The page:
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State College Police Release Annual State Patty’s Warning

The State College Police Department released a statement on Tuesday regarding the upcoming annual State Patty’s Day festivities, as it results in “more crime, more criminal arrests, and more alcohol overdoses than a typical winter weekend.”

State Patty’s Day is slated for Saturday, February 24, and State College Police are working closely with local and university police departments to maintain a strong police presence throughout the weekend. Every officer, both undercover and in uniform, around downtown State College and surrounding areas will be patrolling for violations of the law such as underage drinking, open containers, vandalism, fights, and noise complaints, among others.

The department will also partner with Penn State’s Office of Student Conduct (OSC) to ensure disorderly conduct, underage drinking, public drunkenness, distribution of alcohol to minors, and unruly parties are kept at a minimum. The OSC code of conduct applies to both on-campus and off-campus residents, enforcing appropriate disciplinary actions with those cited or arrested for violations of the law.

The State College Police Department requested that the community assist them in ensuring a safe and calm weekend by limiting the number of guests in residences, preventing guests from being disruptive from balconies, and prohibiting anyone below the legal drinking age of 21 from consuming or buying alcohol. The police also suggest limiting the amount of alcohol at parties, keeping music and excessive noise to a minimum, and disposing of trash properly, as any offense could result in violations, arrests, and getting reported to the university.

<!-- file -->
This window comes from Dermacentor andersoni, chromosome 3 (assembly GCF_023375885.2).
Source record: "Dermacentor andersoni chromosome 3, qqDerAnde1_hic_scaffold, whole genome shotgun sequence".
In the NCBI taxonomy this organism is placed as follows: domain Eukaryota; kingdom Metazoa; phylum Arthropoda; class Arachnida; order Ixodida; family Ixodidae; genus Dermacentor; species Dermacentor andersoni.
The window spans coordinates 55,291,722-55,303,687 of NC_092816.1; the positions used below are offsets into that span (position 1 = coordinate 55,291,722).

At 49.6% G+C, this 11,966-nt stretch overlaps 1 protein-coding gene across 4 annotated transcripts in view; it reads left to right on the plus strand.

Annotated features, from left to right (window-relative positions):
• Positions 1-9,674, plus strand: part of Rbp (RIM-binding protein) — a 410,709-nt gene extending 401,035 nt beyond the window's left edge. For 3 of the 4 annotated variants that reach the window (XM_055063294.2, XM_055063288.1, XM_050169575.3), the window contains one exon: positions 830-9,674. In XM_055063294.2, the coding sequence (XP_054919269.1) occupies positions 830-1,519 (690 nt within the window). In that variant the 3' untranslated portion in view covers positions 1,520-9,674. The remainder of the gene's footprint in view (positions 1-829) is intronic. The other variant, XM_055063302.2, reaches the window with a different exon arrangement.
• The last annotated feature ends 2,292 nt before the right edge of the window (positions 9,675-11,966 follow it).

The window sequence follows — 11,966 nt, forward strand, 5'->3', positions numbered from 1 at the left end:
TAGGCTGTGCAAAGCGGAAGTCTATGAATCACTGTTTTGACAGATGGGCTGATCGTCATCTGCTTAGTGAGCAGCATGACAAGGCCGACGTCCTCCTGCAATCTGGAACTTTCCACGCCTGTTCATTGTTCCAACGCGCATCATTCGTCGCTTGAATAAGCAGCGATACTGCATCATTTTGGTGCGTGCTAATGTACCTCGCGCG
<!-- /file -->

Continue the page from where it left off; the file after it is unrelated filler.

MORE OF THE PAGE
“We are advising you of these concerns now, with hopes that you will refrain from engaging in behaviors that violate the law or University policy, restrict visitors to your apartment or homes this weekend, and join your friends and neighbors in helping maintain a safe and peaceful atmosphere throughout the weekend,” the statement read.

Penn State’s Responsible Action Protocol and Pennsylvania’s Medical Amnesty Law will protect students from prosecution if they call for help about a person who is passed out, unconscious, or unresponsive as the result of over-consumption.

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About the Author

Evan Halfen

Evan Halfen is a junior broadcast journalism major from Newark, DE, and is one of Onward State's associate editors. Evan loves all things Penn State, tailgating, being loud, just about any beach, and his puppies, Butterscotch and Wentzy. You can direct all your tips, roasts, and jokes to his Instagram: @evan.halfen or email: [email protected]

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